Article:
If you want to see immediate improvement in your students' work, give them opportunities for authentic audience when writing. Authentic audience can come in many forms, which we will get into, but no matter which one you choose, you'll see that your students have more buy-in to the assignment and the results will be undeniably better.
Benefits Of Writing For an Authentic Audience
Often our work in class focuses on writing with the teacher as the only audience, however, in our ever-changing world and in our desire to prepare students for life after high school, there is a need to shift the audiences for our students’ work. Opportunities to expand the possible audiences for student work exist and could be beneficial in expanding students’ writing abilities, getting them more engaged, and making change in the world too!
Over the last 20+ years, researchers Nell K. Duke, Victoria Purcell-Gates, Leigh A. Hall, and Cathy Tower have focused on the need for authentic writing and authentic literacy. Their research findings points to the effectiveness of writing instruction that is tied to real writing for real purposes. They contend that the strongest base for literacy instruction and overall comprehension of texts can be tied to authentic audiences for student writing.
In short, when students write for an authentic audience:
- They are more invested in the assignment
- Their final product is better
- They take more time to proofread, and in general hold themselves to a higher standard
- They see the relevance of the assignment
- They are more motivated
- Their confidence in their own writing improves
Over and over I have seen all the above benefits when I've taken the time to allow my students an actual audience (that is not me) to read or hear their writing. An added benefit (which is no small thing), is that it takes the burden off of you, the teacher, to hand hold or constantly be the editor through the writing assignment. Students will hold themselves to a higher standard, and they will be more motivated to produce quality work.
Teach Audience In Conjunction With Purpose
Before having students draft, it's critical they think about the purpose of what they're writing and with that they should consider the audience. If they are writing to persuade, who are they are persuading? This would also, of course, inform the tone and diction they use. That's why it's great to teach these concepts early in the writing project and in tandem with one another.
In my narrative writing unit, from the day students start drafting, they must think about their audience and purpose. They must consider how they want that audience to feel at the end of reading that narrative. That will inform many decisions they make throughout the writing process.
When I was teaching AP Lang, I’d use Purpose-Audience-Style-Tone (PAST) framework when analyzing essays and also when students wrote their own essays. You might also be familiar with a similar approach under the acronym RAFT - Role-Audience-Format-Topic. These are a great starting point to expand writing assignments and their audiences. With either option, students might write letters to the editor, fan fiction, online reviews, etc. However, PAST and RAFT require a next step to really establish an authentic audience: sending the writing out into the world beyond our classroom walls.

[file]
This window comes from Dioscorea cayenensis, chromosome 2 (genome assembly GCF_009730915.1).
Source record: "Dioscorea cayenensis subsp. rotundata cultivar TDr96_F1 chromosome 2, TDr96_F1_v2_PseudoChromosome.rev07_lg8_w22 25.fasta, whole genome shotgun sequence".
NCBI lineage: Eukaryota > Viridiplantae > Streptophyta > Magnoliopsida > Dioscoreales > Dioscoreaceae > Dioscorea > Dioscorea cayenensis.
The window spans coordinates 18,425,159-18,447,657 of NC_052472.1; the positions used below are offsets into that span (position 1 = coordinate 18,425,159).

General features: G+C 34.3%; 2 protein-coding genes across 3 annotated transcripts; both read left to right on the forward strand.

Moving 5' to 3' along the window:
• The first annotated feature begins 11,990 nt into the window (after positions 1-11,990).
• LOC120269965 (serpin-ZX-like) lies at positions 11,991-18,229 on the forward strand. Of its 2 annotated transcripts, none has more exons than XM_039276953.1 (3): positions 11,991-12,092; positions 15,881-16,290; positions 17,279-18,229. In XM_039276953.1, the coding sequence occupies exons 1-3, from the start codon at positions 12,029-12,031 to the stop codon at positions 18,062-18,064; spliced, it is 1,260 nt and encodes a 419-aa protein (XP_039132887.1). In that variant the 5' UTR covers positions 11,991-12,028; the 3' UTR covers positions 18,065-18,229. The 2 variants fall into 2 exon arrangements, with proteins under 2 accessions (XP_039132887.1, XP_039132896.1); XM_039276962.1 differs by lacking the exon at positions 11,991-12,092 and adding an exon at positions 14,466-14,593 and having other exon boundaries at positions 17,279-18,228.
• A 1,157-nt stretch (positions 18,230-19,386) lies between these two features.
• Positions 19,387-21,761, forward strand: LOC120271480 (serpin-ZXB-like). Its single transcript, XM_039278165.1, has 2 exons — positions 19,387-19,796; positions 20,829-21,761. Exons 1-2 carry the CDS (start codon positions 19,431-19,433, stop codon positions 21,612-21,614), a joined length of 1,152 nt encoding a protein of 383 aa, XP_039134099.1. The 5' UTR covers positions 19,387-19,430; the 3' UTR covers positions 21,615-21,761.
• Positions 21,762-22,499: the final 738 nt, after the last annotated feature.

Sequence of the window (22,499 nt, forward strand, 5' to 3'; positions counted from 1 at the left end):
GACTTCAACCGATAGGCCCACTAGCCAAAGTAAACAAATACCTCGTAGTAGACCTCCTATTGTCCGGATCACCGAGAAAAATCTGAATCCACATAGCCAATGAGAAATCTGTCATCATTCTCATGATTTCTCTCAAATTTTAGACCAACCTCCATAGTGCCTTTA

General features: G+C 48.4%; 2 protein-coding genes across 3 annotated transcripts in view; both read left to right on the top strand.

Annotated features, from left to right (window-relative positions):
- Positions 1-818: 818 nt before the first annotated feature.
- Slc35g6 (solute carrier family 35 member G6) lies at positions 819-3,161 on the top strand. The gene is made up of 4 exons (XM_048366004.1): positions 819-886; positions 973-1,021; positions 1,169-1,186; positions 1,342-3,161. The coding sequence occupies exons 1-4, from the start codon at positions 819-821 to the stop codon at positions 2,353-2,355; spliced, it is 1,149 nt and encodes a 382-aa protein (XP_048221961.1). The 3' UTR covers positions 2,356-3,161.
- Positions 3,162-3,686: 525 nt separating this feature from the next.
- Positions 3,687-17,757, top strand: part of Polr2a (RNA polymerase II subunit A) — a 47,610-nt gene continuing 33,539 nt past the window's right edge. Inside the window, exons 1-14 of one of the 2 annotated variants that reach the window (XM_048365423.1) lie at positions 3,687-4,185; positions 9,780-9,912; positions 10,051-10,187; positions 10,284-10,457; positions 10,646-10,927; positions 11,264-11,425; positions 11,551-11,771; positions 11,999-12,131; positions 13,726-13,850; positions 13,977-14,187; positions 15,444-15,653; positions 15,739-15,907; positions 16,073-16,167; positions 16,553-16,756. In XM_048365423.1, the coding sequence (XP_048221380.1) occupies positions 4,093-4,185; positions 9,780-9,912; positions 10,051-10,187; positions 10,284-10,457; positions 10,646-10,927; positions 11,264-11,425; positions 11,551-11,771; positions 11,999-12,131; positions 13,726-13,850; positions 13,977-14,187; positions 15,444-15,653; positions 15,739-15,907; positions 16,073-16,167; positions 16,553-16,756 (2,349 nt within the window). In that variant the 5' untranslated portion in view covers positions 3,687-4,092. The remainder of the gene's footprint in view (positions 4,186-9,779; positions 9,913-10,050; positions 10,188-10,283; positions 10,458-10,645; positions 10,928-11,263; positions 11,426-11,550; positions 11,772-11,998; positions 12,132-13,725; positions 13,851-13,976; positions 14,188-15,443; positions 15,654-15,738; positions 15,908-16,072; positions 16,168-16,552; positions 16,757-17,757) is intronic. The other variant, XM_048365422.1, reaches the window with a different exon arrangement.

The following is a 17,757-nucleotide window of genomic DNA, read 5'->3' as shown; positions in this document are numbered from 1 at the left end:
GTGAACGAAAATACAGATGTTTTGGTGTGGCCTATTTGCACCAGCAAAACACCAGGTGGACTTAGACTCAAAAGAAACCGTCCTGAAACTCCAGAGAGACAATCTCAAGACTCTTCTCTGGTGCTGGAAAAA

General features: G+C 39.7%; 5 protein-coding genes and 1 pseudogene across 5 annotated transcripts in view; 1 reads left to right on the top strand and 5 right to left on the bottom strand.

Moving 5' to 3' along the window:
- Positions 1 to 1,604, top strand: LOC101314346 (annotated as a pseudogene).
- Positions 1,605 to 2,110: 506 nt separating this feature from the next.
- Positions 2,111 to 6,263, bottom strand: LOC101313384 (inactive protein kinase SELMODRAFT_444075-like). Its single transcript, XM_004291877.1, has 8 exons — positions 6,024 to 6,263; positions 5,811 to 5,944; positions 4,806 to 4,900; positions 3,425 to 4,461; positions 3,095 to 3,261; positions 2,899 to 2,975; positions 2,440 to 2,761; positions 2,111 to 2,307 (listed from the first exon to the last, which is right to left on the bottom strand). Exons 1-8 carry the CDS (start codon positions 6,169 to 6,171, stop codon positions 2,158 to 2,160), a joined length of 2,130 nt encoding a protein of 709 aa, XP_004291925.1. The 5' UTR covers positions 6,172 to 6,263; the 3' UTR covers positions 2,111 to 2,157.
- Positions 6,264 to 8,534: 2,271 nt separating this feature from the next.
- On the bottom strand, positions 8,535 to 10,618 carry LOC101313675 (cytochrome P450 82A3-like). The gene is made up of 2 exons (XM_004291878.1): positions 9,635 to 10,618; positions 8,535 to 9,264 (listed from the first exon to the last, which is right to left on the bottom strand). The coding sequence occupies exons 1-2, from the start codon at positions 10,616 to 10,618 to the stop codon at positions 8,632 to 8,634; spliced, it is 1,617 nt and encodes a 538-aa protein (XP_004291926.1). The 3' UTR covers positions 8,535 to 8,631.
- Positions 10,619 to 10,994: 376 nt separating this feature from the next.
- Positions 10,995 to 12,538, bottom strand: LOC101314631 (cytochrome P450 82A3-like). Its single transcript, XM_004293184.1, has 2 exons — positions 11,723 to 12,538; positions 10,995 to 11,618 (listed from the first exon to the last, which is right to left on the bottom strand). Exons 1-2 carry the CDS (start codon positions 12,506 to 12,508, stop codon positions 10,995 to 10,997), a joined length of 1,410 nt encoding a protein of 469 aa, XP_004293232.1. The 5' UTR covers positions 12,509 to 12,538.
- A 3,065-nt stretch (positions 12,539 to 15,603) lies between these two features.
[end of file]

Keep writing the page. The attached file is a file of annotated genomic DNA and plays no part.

4 Authentic Audiences For Your Students' Writing
Authentic Audience Opportunity 1: Writing Contests
Writing contests, particularly those for nonfiction narratives, abound. Why not take advantage of these contests to have students send their work out into the world?
A few options for writing opportunities beyond the classroom walls include:
- NY Times Essay Contests: These include contests for narratives and more.
- Young Arts Contests: These contests are for students 15-18 years old and includes a creative nonfiction section (narratives would fit here).
- Narrative Magazine Student Contests: This is also a great place to find more mentor texts, but you do have to sign up (it’s free).
- Teen Ink: An online magazine for teens by teens
- Bulwer-Lytton Fiction Contest: This contest challenges entrants to compose opening sentences to the worst of all possible novels. This would be a great chance to review mentor texts and then have students work on their own versions.
Even if you don't require your students to enter a writing contest, you can still give them an opportunity to write for an authentic audience of their peers or classmates. Have students students read each other's narratives and do a pass and post-it activity. In this activity, students read a peer's narrative, comment on a post-it about specific observations, and then pass it on to another peer. Students can use student numbers instead of names, if you'd prefer, but even knowing someone else will read their work gives them an audience beyond the teacher.